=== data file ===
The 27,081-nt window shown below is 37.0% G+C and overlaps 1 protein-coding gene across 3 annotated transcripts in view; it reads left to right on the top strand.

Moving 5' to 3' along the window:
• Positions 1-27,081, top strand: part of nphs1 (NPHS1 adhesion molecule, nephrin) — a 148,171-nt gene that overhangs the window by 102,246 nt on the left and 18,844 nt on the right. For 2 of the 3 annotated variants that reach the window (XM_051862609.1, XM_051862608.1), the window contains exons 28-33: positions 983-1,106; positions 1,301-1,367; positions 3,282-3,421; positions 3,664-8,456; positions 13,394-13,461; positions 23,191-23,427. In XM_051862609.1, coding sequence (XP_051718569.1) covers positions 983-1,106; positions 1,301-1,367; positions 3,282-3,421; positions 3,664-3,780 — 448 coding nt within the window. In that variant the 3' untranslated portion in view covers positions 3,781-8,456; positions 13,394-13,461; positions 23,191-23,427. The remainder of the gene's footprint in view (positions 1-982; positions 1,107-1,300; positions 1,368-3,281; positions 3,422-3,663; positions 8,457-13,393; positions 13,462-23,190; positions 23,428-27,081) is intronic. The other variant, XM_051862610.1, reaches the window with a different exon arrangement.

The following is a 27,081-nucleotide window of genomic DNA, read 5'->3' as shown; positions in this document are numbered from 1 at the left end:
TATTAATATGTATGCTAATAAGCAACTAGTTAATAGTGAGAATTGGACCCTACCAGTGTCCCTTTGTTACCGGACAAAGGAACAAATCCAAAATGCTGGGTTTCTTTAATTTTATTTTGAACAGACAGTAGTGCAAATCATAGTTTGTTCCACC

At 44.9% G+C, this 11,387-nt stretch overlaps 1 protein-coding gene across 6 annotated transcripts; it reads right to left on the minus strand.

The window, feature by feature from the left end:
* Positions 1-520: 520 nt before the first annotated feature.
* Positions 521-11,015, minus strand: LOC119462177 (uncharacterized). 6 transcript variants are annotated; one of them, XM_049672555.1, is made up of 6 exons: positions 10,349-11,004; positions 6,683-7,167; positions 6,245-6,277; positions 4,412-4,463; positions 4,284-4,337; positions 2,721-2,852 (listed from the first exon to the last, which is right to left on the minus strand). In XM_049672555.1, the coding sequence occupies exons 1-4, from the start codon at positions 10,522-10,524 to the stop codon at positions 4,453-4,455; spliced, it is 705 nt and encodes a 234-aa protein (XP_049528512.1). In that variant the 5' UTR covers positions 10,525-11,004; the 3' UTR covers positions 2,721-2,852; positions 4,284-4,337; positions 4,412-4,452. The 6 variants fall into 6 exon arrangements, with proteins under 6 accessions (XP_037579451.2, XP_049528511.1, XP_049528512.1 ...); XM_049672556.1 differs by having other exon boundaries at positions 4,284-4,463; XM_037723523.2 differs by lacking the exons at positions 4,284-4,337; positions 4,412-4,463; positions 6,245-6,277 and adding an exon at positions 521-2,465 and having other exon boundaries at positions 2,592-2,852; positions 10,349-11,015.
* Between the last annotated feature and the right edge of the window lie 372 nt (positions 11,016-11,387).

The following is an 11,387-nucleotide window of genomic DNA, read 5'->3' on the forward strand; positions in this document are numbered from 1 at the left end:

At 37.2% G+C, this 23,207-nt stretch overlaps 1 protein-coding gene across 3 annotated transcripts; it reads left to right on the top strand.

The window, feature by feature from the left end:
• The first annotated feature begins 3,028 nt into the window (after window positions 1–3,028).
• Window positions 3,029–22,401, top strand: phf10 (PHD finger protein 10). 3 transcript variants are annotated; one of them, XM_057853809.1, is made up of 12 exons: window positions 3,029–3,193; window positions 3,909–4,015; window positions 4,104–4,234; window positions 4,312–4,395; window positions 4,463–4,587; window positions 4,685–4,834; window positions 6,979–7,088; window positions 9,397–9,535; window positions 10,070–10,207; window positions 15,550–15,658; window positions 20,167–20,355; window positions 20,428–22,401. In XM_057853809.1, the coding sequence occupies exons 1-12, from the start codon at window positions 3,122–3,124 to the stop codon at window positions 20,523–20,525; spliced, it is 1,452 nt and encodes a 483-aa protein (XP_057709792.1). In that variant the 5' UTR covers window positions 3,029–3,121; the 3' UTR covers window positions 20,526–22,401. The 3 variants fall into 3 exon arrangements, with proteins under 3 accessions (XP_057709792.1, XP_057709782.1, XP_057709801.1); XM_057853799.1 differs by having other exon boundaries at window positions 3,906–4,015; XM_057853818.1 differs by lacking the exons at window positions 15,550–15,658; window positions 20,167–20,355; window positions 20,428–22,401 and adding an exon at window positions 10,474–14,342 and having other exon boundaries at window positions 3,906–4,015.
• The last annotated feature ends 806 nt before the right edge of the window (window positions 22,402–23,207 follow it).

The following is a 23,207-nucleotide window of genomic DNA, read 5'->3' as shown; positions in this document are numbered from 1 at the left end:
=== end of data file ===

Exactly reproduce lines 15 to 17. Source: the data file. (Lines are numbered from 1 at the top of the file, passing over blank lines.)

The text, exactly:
• Window positions 3,029–22,401, top strand: phf10 (PHD finger protein 10). 3 transcript variants are annotated; one of them, XM_057853809.1, is made up of 12 exons: window positions 3,029–3,193; window positions 3,909–4,015; window positions 4,104–4,234; window positions 4,312–4,395; window positions 4,463–4,587; window positions 4,685–4,834; window positions 6,979–7,088; window positions 9,397–9,535; window positions 10,070–10,207; window positions 15,550–15,658; window positions 20,167–20,355; window positions 20,428–22,401. In XM_057853809.1, the coding sequence occupies exons 1-12, from the start codon at window positions 3,122–3,124 to the stop codon at window positions 20,523–20,525; spliced, it is 1,452 nt and encodes a 483-aa protein (XP_057709792.1). In that variant the 5' UTR covers window positions 3,029–3,121; the 3' UTR covers window positions 20,526–22,401. The 3 variants fall into 3 exon arrangements, with proteins under 3 accessions (XP_057709792.1, XP_057709782.1, XP_057709801.1); XM_057853799.1 differs by having other exon boundaries at window positions 3,906–4,015; XM_057853818.1 differs by lacking the exons at window positions 15,550–15,658; window positions 20,167–20,355; window positions 20,428–22,401 and adding an exon at window positions 10,474–14,342 and having other exon boundaries at window positions 3,906–4,015.
• The last annotated feature ends 806 nt before the right edge of the window (window positions 22,402–23,207 follow it).

The following is a 23,207-nucleotide window of genomic DNA, read 5'->3' as shown; positions in this document are numbered from 1 at the left end: